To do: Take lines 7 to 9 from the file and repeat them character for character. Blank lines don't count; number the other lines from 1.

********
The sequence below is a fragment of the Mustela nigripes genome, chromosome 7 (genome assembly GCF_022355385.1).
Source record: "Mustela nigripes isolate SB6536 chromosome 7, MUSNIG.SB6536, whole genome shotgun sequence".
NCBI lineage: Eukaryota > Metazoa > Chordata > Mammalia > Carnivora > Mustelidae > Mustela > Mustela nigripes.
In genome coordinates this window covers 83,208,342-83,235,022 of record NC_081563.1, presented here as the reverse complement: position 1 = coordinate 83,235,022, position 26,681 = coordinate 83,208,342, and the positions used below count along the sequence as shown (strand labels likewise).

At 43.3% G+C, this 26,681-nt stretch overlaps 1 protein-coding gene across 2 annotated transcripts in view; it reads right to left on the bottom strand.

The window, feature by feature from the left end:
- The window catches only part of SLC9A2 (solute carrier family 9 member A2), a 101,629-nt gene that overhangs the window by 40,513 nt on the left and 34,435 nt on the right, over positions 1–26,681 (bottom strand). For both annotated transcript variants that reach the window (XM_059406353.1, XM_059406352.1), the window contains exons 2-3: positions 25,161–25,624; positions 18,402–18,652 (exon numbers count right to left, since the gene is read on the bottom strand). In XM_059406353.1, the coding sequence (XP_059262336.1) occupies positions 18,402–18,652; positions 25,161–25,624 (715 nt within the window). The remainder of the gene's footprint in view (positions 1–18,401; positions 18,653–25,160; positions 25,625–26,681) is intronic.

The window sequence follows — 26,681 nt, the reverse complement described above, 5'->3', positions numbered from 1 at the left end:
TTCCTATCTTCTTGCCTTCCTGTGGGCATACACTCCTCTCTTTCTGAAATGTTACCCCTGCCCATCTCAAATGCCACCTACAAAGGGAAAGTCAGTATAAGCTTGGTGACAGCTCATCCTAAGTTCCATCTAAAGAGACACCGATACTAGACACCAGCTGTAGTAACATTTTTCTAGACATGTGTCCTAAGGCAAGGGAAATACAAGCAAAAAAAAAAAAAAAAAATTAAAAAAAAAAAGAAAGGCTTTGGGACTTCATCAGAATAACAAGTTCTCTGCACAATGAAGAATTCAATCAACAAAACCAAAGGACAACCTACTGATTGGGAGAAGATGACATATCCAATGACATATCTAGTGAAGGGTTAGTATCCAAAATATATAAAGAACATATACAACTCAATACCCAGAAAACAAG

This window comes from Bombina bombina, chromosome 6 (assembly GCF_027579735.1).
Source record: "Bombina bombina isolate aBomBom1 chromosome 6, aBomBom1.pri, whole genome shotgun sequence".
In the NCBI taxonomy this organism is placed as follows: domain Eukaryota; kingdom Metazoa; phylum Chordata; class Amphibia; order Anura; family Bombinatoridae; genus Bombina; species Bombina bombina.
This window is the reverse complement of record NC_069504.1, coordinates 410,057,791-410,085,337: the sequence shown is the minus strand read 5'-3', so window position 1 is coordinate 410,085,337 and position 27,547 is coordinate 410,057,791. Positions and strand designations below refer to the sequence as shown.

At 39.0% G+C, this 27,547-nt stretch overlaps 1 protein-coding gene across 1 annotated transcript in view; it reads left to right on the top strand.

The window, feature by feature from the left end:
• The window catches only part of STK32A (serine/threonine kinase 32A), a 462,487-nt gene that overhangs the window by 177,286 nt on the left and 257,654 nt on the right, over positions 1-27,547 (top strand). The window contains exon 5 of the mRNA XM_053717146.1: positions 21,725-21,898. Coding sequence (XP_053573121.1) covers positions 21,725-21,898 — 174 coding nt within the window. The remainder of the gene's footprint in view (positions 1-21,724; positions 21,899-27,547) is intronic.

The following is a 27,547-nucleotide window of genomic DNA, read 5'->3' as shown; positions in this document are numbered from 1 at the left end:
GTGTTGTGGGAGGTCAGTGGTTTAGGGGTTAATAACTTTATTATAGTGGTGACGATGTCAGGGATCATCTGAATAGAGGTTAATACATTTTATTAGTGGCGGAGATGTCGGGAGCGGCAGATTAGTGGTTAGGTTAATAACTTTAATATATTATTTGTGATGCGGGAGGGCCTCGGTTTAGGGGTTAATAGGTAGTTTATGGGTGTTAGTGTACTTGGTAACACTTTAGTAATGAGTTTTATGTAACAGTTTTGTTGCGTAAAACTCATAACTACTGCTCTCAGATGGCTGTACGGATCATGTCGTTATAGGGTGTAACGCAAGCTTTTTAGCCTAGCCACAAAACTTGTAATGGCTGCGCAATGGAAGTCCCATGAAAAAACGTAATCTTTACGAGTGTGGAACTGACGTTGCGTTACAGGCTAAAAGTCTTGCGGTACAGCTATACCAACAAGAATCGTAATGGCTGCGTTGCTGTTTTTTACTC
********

- The window catches only part of SLC9A2 (solute carrier family 9 member A2), a 101,629-nt gene that overhangs the window by 40,513 nt on the left and 34,435 nt on the right, over positions 1–26,681 (bottom strand). For both annotated transcript variants that reach the window (XM_059406353.1, XM_059406352.1), the window contains exons 2-3: positions 25,161–25,624; positions 18,402–18,652 (exon numbers count right to left, since the gene is read on the bottom strand). In XM_059406353.1, the coding sequence (XP_059262336.1) occupies positions 18,402–18,652; positions 25,161–25,624 (715 nt within the window). The remainder of the gene's footprint in view (positions 1–18,401; positions 18,653–25,160; positions 25,625–26,681) is intronic.

The window sequence follows — 26,681 nt, the reverse complement described above, 5'->3', positions numbered from 1 at the left end:
TTCCTATCTTCTTGCCTTCCTGTGGGCATACACTCCTCTCTTTCTGAAATGTTACCCCTGCCCATCTCAAATGCCACCTACAAAGGGAAAGTCAGTATAAGCTTGGTGACAGCTCATCCTAAGTTCCATCTAAAGAGACACCGATACTAGACACCAGCTGTAGTAACATTTTTCTAGACATGTGTCCTAAGGCAAGGGAAATACAAGCAAAAAAAAAAAAAAAAAATTAAAAAAAAAAAGAAAGGCTTTGGGACTTCATCAGAATAACAAGTTCTCTGCACAATGAAGAATTCAATCAACAAAACCAAAGGACAACCTACTGATTGGGAGAAGATGACATATCCAATGACATATCTAGTGAAGGGTTAGTATCCAAAATATATAAAGAACATATACAACTCAATACCCAGAAAACAAG